We've had such a wonderful experience with the kids' preschool Waldorf teacher. When I used to think of Waldorf I thought of pretty wooden toys, play silks and imaginitive, fairytale-inspired play. While I still have a LOT to learn, this is what I now know about Waldorf and here are a few resources to get you started if you're interested too:)
That being said, those are all rather nebulous concepts and you may still be saying, "Yeah, but what exactly IS it?!" I'm not an expert. I can testify of the positive results that I've seen in our family, but I couldn't necessarily give you a lot of the how and the why behind it. But here are a few books that Sam and Viv's teacher, Amber, recommends as a starting place:
Rhythms of Learning, A collection of lectures by Rudolf Steiner, the founder of Waldorf Education. These are presented in a very succinct way with helpful commentaries. It's a good place to start if you're thinking about homeschooling with a "Waldorf flavor."
You Are Your Child's First Teacher, focuses on healthy child development and how to create a nurturing home environment for your children at every age.
A few more that Amber recommends: Simplicity Parenting, Beyond the Rainbow Bridge: Nurturing Our Children from Birth to Seven, Mitten Strings for God, and Festivals Family and Food (we have this one and love it).
Amber created a wonderful post about how to get started in Waldorf that is worth a look if you're curious. And here's a picture of her and her sweet babe:)
I have always been drawn to the Waldorf aesthetic and didn't find that much of a shift had to be made in terms of the sorts of toys the kids have, or the media (or lack thereof) in our home. But learning more about the reasons behind the beautiful toys, silks and dolls has been meaningful for me. Perhaps one of the biggest shifts has been letting go of any desire for them to be "early achievers." It's so common for a parent to be excited about their child's firsts, particularly if they come a bit ahead of schedule: talking, walking, reading etc. Waldorf takes a much more relaxed approach, more of a gentle encouraging of the natural unfolding and development of a child's potential. I've found that my kids really appreciate this approach and thrive in it.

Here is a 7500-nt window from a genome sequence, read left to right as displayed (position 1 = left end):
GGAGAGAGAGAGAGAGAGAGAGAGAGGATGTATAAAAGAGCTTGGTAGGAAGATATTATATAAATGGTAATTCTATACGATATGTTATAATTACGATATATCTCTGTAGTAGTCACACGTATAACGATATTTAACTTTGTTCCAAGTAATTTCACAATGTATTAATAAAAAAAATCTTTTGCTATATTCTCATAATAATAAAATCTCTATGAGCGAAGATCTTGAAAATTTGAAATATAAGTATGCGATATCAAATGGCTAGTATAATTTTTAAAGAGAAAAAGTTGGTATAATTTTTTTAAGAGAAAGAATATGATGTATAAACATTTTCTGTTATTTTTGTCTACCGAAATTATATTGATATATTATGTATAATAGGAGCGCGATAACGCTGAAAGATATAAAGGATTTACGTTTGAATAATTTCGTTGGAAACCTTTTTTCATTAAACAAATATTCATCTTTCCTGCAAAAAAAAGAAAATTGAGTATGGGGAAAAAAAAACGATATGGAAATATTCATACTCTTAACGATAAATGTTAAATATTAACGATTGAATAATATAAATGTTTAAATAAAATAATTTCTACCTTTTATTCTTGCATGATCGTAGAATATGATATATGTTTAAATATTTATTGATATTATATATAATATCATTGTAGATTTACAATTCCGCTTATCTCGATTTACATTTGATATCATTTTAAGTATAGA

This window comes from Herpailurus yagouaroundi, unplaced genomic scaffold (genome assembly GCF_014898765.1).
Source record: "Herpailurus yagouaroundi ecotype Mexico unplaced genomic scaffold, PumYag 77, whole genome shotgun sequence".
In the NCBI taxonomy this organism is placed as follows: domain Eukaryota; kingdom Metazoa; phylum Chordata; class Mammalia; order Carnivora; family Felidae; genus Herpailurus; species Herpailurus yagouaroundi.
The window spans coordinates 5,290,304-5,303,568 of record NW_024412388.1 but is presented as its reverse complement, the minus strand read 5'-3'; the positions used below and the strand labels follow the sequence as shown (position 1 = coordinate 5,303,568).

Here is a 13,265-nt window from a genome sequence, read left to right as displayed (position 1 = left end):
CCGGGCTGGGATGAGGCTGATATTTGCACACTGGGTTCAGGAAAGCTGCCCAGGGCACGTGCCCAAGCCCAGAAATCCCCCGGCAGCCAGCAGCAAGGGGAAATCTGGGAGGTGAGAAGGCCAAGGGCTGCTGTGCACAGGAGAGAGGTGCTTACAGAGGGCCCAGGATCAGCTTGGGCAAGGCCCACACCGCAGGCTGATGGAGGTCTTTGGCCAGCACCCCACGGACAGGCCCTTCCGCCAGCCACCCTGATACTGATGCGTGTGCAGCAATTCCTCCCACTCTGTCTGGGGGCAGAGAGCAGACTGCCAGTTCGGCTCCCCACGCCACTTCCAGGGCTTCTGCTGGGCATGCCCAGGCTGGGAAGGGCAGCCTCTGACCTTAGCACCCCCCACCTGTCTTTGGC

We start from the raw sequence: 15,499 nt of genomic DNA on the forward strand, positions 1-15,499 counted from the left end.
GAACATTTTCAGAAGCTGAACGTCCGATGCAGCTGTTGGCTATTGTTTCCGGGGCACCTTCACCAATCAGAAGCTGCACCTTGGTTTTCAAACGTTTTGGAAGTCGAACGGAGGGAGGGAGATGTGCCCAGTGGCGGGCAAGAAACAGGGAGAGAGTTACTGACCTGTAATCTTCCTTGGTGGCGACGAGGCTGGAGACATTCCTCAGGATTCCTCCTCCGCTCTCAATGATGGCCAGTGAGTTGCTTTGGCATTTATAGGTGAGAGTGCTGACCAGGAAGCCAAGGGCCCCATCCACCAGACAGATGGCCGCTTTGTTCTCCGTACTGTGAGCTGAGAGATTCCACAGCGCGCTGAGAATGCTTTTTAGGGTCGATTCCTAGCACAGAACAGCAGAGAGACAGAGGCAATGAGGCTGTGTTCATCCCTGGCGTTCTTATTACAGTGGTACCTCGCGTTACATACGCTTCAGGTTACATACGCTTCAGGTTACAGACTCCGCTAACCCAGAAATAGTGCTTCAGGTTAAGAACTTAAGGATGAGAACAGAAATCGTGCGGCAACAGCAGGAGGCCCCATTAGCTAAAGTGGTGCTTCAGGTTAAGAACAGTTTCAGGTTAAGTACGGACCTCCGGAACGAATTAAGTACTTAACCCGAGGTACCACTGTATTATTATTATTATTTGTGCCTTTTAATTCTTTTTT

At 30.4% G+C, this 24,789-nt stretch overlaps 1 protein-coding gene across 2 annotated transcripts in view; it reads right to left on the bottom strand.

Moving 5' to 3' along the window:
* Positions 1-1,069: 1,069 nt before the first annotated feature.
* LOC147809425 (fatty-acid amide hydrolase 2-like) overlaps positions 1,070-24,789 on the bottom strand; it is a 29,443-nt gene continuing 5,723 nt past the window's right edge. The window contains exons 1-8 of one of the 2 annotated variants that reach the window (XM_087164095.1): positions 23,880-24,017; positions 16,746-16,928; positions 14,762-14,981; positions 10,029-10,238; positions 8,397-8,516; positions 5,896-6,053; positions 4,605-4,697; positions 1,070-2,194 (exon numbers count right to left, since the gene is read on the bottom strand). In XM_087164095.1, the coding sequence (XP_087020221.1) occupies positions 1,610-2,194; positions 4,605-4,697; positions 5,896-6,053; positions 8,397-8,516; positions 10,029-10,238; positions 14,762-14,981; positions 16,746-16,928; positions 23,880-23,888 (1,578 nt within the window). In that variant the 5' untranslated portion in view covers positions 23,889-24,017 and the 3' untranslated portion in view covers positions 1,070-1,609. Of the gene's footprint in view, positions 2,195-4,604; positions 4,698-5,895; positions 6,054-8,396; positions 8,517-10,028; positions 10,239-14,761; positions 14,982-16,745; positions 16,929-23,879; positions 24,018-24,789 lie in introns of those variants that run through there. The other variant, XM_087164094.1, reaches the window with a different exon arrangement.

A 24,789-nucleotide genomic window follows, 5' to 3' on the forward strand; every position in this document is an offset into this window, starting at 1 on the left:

I think that perhaps more important than acquiring a bunch of beautiful rainbow colored silks, natural art supplies and fancy, wooden toys from Germany, a more impactful way to start is to begin by removing those things that are more grating to the senses: TV and frenetic movies (we still have family movie nights, we just try to be purposeful about our movie choices; I have a Pinterest Board of some of our favorites.), plastic toys, blinking toys etc. Sticks and grass, their own voices and scraps of yarn and cloth make wonderful, simple toys that aren't offensive to the senses.
When you're ready to add some things, here are a few of our favorites:
Amber's beautiful play silks.
And that's about the extent of our Waldorf homeschool/preschool experience. Really, we've barely gotten our feet wet with all there is to learn. Luckily it's a model that lends itself to simply jumping in and starting where you're at. Today we're off to Wheeler Farm to enjoy some of this unseasonably warm weather!